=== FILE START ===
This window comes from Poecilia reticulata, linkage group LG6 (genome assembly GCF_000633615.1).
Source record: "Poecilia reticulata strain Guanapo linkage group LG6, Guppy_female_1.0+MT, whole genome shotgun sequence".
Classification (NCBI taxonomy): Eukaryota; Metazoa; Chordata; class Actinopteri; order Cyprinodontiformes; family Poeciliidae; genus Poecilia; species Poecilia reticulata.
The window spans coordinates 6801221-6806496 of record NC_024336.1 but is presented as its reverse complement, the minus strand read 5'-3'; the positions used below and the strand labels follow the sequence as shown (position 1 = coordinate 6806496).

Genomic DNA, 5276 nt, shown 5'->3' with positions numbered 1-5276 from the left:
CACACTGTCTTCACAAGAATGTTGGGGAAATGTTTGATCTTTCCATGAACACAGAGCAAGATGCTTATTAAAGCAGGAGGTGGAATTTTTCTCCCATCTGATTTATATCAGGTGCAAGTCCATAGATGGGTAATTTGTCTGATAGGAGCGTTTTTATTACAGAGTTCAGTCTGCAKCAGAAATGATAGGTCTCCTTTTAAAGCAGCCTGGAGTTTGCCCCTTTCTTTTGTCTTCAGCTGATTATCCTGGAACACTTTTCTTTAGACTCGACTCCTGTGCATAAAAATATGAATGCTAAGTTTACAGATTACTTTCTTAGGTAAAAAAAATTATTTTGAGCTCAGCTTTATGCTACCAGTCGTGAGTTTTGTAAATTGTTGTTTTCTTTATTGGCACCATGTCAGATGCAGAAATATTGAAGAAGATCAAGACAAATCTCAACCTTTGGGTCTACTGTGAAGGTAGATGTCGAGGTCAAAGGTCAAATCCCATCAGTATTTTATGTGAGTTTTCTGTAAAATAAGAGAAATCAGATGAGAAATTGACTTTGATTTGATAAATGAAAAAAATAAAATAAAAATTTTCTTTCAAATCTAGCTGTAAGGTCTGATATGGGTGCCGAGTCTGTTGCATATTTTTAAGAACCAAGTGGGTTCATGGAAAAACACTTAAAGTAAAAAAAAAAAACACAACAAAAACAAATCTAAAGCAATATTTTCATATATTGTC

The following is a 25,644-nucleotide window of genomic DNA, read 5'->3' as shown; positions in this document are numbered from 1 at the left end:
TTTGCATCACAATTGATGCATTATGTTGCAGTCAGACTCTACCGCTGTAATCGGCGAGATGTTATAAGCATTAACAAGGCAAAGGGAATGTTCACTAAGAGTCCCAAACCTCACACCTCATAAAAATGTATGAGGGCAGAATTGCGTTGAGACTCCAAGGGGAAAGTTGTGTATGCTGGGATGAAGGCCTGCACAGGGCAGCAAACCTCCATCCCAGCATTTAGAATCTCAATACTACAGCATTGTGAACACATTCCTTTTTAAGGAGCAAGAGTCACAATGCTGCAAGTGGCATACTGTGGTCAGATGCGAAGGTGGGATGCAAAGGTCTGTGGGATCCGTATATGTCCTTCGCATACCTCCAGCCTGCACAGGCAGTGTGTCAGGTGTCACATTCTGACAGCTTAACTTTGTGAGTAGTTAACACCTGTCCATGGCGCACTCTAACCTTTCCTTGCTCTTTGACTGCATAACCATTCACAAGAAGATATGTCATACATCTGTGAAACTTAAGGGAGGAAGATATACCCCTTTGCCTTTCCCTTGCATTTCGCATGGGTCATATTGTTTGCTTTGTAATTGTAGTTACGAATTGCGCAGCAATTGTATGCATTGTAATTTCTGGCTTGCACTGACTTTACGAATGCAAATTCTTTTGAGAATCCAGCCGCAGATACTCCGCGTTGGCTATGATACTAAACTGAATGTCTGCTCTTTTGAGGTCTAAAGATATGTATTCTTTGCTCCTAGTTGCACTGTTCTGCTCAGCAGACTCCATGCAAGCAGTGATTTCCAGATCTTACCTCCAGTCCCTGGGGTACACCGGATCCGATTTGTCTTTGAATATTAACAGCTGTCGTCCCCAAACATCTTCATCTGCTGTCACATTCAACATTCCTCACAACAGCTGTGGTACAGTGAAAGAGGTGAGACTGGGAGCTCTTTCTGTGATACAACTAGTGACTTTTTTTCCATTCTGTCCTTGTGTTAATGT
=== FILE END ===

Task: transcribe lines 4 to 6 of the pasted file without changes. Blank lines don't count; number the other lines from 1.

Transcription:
The window spans coordinates 6801221-6806496 of record NC_024336.1 but is presented as its reverse complement, the minus strand read 5'-3'; the positions used below and the strand labels follow the sequence as shown (position 1 = coordinate 6806496).

Genomic DNA, 5276 nt, shown 5'->3' with positions numbered 1-5276 from the left:
CACACTGTCTTCACAAGAATGTTGGGGAAATGTTTGATCTTTCCATGAACACAGAGCAAGATGCTTATTAAAGCAGGAGGTGGAATTTTTCTCCCATCTGATTTATATCAGGTGCAAGTCCATAGATGGGTAATTTGTCTGATAGGAGCGTTTTTATTACAGAGTTCAGTCTGCAKCAGAAATGATAGGTCTCCTTTTAAAGCAGCCTGGAGTTTGCCCCTTTCTTTTGTCTTCAGCTGATTATCCTGGAACACTTTTCTTTAGACTCGACTCCTGTGCATAAAAATATGAATGCTAAGTTTACAGATTACTTTCTTAGGTAAAAAAAATTATTTTGAGCTCAGCTTTATGCTACCAGTCGTGAGTTTTGTAAATTGTTGTTTTCTTTATTGGCACCATGTCAGATGCAGAAATATTGAAGAAGATCAAGACAAATCTCAACCTTTGGGTCTACTGTGAAGGTAGATGTCGAGGTCAAAGGTCAAATCCCATCAGTATTTTATGTGAGTTTTCTGTAAAATAAGAGAAATCAGATGAGAAATTGACTTTGATTTGATAAATGAAAAAAATAAAATAAAAATTTTCTTTCAAATCTAGCTGTAAGGTCTGATATGGGTGCCGAGTCTGTTGCATATTTTTAAGAACCAAGTGGGTTCATGGAAAAACACTTAAAGTAAAAAAAAAAAACACAACAAAAACAAATCTAAAGCAATATTTTCATATATTGTC